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What happens to happiness during a pandemic

Psychologist Kostadin Kushlev: Let us be grateful for the things we have instead of focusing on the problems

Although we associate the science of psychology with the wounded soul, with obsessive fear and anxiety, among its researchers there are also... seekers of happiness.

Bulgarian psychologist Kostadin Kushlev is an assistant professor at Georgetown University in Washington, D.C. and he is studying happiness. Happy people have good relationships, they do good to others, and take time for themselves, he claims. "Happiness is not so much a matter of thinking as of behavior," says the psychologist. But what happens to happiness during a pandemic when the most important ingredient, social life, is kept to a minimum?

"This situation allows us to find new ways to make ourselves fuller and therefore happier," said the expert. “One of them is helping others. For example, if we have older neighbors, we can do their shopping. We can also donate money to help people who have lost their jobs and cannot cope with this difficult situation.”

Kostadin Kushlev had a happy childhood in the picturesque town of Madan in the Rhodope Mountain, and his curiosity took him across the pond "to see new things and other ways of thinking." After graduating in psychology and earning a doctorate from a Canadian university, he has been living in the United States for 16 years, where he teaches, pursues science and, with his achievements, attracts the attention of the world's media. He is currently researching how the pandemic affects our happiness. Otherwise, in his field of vision is the influence of technology on human social behavior.

“Using technology is bad for happiness," he says. “Especially if they replace non-virtual social relationships and prevent us from going out with friends, because for example we have spent 3-4 hours on Facebook. At this point, however, when we do not have the opportunity to see many people, it is important to note that technology has a positive effect on happiness.”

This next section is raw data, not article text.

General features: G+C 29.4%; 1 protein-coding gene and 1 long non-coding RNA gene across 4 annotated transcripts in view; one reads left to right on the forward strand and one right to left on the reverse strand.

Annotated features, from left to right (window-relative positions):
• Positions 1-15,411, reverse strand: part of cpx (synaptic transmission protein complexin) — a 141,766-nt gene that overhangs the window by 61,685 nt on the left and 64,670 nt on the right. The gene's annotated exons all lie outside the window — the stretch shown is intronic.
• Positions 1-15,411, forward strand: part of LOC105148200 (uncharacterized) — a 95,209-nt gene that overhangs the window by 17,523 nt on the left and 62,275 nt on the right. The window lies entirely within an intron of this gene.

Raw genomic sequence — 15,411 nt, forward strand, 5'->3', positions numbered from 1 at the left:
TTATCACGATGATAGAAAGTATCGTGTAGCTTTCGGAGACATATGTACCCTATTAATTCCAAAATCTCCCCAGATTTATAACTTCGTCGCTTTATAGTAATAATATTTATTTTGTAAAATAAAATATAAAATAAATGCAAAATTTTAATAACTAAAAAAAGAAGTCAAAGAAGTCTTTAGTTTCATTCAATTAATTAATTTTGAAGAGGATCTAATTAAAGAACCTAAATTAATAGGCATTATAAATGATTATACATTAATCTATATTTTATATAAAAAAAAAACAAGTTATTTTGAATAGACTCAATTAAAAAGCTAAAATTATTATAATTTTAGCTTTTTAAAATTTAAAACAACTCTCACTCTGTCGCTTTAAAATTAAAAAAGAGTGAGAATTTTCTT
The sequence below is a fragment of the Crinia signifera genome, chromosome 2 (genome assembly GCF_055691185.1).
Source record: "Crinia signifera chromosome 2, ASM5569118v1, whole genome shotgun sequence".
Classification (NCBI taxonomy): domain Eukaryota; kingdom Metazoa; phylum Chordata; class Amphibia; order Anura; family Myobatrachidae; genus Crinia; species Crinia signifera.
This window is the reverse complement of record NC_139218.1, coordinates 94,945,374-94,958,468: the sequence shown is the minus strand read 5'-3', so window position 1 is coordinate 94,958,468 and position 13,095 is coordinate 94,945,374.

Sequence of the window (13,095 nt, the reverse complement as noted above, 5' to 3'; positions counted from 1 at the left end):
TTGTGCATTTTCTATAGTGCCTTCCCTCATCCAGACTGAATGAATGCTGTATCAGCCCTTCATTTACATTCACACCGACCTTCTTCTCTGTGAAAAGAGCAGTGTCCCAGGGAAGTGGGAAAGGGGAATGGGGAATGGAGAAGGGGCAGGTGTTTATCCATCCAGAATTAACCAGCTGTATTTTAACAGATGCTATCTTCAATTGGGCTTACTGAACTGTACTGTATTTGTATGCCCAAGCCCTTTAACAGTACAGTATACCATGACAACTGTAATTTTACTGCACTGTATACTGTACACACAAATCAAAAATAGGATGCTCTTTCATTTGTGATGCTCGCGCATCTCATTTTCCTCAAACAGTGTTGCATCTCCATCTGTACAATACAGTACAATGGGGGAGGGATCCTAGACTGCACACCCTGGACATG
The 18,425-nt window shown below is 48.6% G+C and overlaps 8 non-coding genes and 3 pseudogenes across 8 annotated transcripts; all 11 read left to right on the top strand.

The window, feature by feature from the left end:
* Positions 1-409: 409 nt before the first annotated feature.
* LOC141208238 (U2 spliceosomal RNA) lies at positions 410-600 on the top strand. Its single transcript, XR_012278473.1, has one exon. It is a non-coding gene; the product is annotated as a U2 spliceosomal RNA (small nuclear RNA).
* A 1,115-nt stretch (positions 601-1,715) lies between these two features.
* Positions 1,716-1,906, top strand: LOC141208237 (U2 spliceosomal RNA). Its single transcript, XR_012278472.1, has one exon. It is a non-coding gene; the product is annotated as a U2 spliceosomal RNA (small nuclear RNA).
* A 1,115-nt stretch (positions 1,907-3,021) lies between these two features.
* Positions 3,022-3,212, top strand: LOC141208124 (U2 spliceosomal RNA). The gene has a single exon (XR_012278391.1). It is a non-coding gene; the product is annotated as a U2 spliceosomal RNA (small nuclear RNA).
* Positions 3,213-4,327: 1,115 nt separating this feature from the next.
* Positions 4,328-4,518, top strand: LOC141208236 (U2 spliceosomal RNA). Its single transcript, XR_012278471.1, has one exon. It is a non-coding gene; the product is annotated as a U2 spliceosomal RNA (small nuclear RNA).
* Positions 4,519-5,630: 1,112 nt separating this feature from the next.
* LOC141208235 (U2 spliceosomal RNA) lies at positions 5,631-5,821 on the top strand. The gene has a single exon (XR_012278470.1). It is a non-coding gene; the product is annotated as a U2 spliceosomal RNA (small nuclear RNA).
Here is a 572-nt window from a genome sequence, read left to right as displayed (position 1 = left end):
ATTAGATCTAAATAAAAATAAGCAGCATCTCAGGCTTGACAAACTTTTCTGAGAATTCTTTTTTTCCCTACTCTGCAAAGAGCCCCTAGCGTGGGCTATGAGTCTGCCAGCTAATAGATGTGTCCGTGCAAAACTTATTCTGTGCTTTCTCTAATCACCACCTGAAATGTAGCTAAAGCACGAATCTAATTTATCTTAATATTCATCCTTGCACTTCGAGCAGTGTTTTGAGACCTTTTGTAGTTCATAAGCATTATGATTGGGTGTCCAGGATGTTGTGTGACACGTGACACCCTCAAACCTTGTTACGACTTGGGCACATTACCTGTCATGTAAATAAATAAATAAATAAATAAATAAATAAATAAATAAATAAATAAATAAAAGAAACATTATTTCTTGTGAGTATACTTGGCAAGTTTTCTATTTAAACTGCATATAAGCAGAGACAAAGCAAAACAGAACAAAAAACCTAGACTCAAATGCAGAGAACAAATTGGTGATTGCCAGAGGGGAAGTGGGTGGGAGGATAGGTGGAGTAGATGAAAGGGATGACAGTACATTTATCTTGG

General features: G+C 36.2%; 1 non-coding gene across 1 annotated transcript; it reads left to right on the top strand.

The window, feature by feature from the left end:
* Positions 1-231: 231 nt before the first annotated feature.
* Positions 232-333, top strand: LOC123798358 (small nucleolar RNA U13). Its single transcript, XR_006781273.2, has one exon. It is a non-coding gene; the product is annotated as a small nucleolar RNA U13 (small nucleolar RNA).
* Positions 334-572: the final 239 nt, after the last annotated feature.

In order to feel happier, we often indulge in pleasures, which, however, fill us with doubts whether we are not robbed of the quality and meaning of our lives.

"Many people think that meaningfulness and hedonism are things that do not come in contact," says Kostadin Kushlev.  “If we have a meaningful life, we do not have many pleasures and vice versa. But in fact, when we have direction in our lives, we feel happier. And if we ask a person in a good mood about it, it will turn out that his life is more meaningful than that of a person in a bad mood. So the pleasures and the sense of meaningfulness of life are quite connected.”

Thinking about how our personal world will change after the pandemic, we increasingly lose our powers of resistance and succumb to depression. Will we overcome the social isolation that has "trained" us to look with hostility on anyone who has stepped into the perimeter of our illusory security? Will we populate the planet with individualists who have renounced their civil rights for fear of mingling with the crowds? Will we become antisocial home-isolated melancholics? All these questions do not give us peace.

"If we feel overwhelmed, we can close our eyes and breathe deeply for a minute to calm our nervous system”, the psychologist advises. “The other thing is to write down in a diary the things that bring us happiness and for which we are grateful. It is normal at the moment to focus on the problems, but it is also good to spend a few minutes a week to think about the good things – family, friends, our job, etc. Each of us can find things to be grateful for, and that will help them see the whole picture, instead of focusing only on the problems. ”

English Rossitsa Petcova

Photos: courtesy of Kostadin Kushlev

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